When the straw becomes soiled, just remove it and put it into your compost pile or till it into your garden, then put clean straw down in your chicken yard again.

Your chicken yard will look better, and your chickens will get lots of exercise, stay beautifully clean and will not get muddy when it rains.

Carol MichenerZenia, California

Hand-Tool Talk

I enjoyed the article “Making Do,” (Page 6 in the November/December 2010 issue) a “whole bunch!” I’m a native Okie and retired forester from Fort Supply, Ringwood, Enid and Stillwater. Hurrah to Hank for making his own tools. I have two or three froes, and noticed Hank used a froe and an iron-splitting wedge. The back edge of that froe will receive a lot less damage if Hank finds some persimmon and makes his own splitting maul, instead of hitting it with iron.

American Persimmon (Diospyros virginiana) has a unique cellular structure that prevents it from splitting and fuzzing. That’s why golf club heads, loom shuttles and circus mauls (for driving tent stakes) were made from persimmon, as well as mauls for splitting (riving) shingles and yard-fence boards with a froe.

Larry Trekell (OAMC/OSU, 1956-1960)Via e-mail

Excellent advice, Larry. When I found that ancient froe, it had already been damaged from getting whacked with a sledgehammer. I actually used the splitting maul in the photo to open up the log before using an Osage Orange billet to drive the froe. I’d love to get hold of some American Persimmon root to fashion several mauls. – Hank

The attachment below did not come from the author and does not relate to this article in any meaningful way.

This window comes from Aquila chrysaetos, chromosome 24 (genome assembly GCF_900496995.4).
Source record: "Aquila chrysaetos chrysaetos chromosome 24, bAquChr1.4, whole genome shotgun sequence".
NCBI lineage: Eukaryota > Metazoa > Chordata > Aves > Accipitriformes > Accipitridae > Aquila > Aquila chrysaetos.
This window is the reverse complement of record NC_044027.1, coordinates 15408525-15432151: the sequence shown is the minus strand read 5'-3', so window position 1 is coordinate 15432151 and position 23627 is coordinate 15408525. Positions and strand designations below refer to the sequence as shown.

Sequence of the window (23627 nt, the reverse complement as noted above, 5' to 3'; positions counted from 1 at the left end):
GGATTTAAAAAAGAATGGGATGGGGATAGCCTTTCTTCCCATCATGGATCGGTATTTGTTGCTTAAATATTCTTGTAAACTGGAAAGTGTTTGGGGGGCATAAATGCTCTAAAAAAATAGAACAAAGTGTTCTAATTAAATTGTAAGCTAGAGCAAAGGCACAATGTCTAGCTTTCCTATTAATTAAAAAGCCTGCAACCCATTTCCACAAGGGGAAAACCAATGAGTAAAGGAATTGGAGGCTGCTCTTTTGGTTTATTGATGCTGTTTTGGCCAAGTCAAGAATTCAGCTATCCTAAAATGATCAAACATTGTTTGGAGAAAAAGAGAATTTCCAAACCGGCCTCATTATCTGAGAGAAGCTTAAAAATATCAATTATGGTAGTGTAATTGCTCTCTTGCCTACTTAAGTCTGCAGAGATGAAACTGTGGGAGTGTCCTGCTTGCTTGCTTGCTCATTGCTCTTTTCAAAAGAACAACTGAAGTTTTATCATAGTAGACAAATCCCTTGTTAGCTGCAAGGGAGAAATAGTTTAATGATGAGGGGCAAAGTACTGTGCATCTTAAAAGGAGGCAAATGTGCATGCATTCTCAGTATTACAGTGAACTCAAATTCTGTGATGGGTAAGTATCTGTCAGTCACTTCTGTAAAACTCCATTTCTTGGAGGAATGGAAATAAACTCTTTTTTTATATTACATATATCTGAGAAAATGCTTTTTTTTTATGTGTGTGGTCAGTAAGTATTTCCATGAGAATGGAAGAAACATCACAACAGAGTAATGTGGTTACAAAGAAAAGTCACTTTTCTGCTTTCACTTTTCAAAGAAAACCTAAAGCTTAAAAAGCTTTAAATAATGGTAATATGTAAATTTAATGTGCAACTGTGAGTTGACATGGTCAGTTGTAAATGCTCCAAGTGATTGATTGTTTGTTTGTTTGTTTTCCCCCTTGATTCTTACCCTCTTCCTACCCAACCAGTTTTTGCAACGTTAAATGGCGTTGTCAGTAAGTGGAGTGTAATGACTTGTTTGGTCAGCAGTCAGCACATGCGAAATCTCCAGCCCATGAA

Swing into Action

Just thought you might like to see that someone used the “Do-It-Yourself Swing” plans on Page 74 of your July/August 2010 issue to build another swing. Doesn’t it look great?

Pastor Marion E. Fast
Longmont, Colorado

Once again, our readers take our shop plans and construct a masterful utility. Keep it up, and keep sending us images! – Editors

Giant Sweet Potato

I really enjoyed the article on growing tips for great sweet potatoes in your November/December 2010 issue (Page 54). My father grew a sweet potato in his garden that weighed 6.75 pounds and was 13 inches long. It was one big sweet potato.

We cooked it up for Thanksgiving, and everyone enjoyed it.

Jeanne MayKearney, Nebraska

Thanks for sharing, Jeanne! – Editors

Bat Safety

In the July/August issue, there’s an article called “Beneficial Bats,” written by Tim Nephew. On Page 71, at the end of the first paragraph, it reads, “then releasing it outside.” In Michigan, only 1 percent of bats carry the rabies virus. However, in 2009, a Michigan resident died from rabies that he contracted from bat exposure.

The article could have taken this op-portunity to educate readers that if a bat is found inside their house, they should call their local health department to determine if an exposure has occurred. An exposure includes a known bite or scratch from a bat, or the presence of a bat in an enclosed area with a child, sleeping person, or other individual who may not be aware or able to communicate that there was an exposure. A typical case would be finding a bat in a bedroom where someone was sleeping.